Compressing and summarizing. Part 3.

[Disclaimer: this a blog-post consciously written in the style adumbrated in Compressing and summarizing. Part 0. For the original, see Compression ratio here is high. ]


This recent preprint of Jørgen Bang-Jensen, Stéphane Bessy, Frédéric Havet, Anders Yeo on digraphs is very interesting to me, because

  • I am recently quite involved in digraph-theory for more than one reason,
  • since student-days I am very interested  in max-cut-like problems like the folklore classic recalled in Prop. 1. of loc. cit.

so I’ll here report on loc.cit.

For further reference, we introduce notation:

  • Let \mathsf{BipDgr} denote the full subcategory of the category \mathsf{Dgr} of digraphs which is spanned by the bipartite digraphs. For each digraph D let \mathsf{BipDgr}(D) denote the full subcategory of \mathsf{BigDgr} spanned by the spanning bipartite subdigraphs of D. Let 2^V denote the power-set of the set V, considered as a posetal category in the usual way.    Central concept of loc. cit. is, for each digraph D=(V,A), a functor

F(D)\colon 2^V\rightarrow\mathsf{BipDg}(D)

which in particular takes any U\subseteq V to digraph (V,\{  (x,y)| x\in U, y\in V\setminus U, (x,y)\in A \}).

Graph here means undirected simple graph.

For brevity,

  • ‘isol.-free.’ is an abbreviation for ‘is free of isolated vertices'(=has minimum degree at least one),
  • (d_0,d_1)-bipartition’ is an abbreviation for ‘bipartition V = V_0\sqcup V_1 of the vertex set of the graph such that each vertex in V_i has at least d_i neighbours in V_{1-i}. Loc. cit. Problem 2 denotes this by the longer ‘(\delta\geq k_1 , \delta\geq k_2)-bipartite partition’.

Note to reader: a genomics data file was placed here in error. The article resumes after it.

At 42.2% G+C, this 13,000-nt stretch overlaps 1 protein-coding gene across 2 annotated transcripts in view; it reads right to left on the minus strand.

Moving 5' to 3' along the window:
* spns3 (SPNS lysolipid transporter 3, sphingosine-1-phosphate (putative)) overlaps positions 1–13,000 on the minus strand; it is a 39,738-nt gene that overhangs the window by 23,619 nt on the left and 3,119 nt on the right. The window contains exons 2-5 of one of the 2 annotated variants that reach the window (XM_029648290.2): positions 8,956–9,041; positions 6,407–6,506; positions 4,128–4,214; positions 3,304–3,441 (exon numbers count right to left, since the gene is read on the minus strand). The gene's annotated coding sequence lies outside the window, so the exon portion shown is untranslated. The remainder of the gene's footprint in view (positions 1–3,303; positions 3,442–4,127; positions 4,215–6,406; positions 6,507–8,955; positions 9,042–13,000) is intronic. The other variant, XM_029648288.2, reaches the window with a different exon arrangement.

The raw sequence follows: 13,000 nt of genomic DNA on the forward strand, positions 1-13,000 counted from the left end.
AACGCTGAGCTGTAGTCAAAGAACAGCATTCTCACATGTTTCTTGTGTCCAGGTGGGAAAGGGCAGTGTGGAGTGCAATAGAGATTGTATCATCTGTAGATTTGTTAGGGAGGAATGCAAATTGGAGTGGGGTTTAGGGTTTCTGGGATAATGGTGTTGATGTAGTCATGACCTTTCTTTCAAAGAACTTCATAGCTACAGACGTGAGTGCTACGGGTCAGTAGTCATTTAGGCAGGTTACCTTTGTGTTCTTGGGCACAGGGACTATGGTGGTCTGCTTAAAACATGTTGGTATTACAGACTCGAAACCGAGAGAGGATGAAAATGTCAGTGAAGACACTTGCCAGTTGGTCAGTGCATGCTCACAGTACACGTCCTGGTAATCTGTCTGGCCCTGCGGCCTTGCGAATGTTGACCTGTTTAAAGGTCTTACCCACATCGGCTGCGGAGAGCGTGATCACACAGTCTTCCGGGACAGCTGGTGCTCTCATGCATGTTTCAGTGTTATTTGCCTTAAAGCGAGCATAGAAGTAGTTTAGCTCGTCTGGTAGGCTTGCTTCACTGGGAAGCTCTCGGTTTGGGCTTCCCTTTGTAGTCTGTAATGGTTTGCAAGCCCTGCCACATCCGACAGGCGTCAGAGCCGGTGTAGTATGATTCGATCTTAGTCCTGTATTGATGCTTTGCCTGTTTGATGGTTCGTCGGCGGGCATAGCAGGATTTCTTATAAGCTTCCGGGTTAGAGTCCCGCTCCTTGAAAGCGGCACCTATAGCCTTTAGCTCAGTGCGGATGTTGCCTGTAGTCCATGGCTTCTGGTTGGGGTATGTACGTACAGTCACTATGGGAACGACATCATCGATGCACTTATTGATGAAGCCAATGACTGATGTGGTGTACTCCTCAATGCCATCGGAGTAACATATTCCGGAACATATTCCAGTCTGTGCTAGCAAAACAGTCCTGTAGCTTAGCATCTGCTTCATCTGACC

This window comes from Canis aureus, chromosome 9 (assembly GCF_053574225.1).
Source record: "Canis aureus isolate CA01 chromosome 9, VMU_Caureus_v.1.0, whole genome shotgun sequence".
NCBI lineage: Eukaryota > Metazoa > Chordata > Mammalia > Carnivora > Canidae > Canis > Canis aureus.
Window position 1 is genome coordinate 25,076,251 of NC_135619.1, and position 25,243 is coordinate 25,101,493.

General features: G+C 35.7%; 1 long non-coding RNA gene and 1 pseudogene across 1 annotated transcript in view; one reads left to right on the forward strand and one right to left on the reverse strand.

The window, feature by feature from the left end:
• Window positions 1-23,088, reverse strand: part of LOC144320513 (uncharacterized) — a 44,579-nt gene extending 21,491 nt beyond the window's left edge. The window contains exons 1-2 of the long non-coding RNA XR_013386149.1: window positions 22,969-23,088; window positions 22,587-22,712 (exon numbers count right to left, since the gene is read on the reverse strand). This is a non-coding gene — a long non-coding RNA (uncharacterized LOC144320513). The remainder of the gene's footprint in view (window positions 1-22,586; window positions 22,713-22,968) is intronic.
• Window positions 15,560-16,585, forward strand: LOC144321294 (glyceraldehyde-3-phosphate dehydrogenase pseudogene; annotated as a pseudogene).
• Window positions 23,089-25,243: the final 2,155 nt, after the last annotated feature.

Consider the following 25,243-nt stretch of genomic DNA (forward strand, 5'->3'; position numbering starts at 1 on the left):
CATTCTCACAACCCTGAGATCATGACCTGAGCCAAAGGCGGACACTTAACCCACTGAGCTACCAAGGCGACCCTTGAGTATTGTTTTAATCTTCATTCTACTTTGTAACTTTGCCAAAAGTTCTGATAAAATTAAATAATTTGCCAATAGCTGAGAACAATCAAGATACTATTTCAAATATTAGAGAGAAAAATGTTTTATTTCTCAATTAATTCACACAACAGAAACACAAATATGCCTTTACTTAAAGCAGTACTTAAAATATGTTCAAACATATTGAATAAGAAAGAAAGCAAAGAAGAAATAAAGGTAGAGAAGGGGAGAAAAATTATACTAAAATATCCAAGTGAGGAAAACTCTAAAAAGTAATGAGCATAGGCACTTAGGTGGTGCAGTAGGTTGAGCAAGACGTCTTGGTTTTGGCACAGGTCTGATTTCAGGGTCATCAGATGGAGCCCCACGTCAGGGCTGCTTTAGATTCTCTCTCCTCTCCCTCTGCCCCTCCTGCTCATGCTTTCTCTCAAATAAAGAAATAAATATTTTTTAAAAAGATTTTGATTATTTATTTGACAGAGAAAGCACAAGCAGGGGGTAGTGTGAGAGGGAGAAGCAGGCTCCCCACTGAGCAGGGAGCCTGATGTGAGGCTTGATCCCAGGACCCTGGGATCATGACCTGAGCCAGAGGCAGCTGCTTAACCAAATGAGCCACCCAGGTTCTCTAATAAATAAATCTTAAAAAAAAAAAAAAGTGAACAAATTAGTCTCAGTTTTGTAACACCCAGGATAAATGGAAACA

On a pedantic note, it seems an improvement to replace the formulation ‘bipartite-partition’ of loc. cit. with ‘bipartition’, since strictly speaking a ‘bipartite partition’ is not defined in graph theory, and since my alternative suggestion is even shorter than the original.

Prop. 1 loc. cit. recalls the fact that every finite graph admits an unfriendly partition. Loc. cit. then points out that this implies that every finite isol.-free graph admits a partition such that the bipartite graph defined by it is itself isol.-free. This of course implies that there is a time O(n) algorithm to decide if an $n$-vertex graph admits a (1,1)-bipartition.

Loc. cit. then states the more general class of decision problems

  • (d_0,d_1)\mathsf{BIPAR} \equiv given a finite graph, to decide whether it admits at least one (d_0,d_1)-bipartition.

Loc. cit. inter alia gives a proof that

  • if d_0+d_1\leq 3, then (d_0,d_1)\mathsf{BIPAR} admits an algorithm polynomial in the order of the input graph,
  • if d_0+d_1\geq 4, then (d_0,d_1)\mathsf{BIPAR} is NP-complete.

To be continued.


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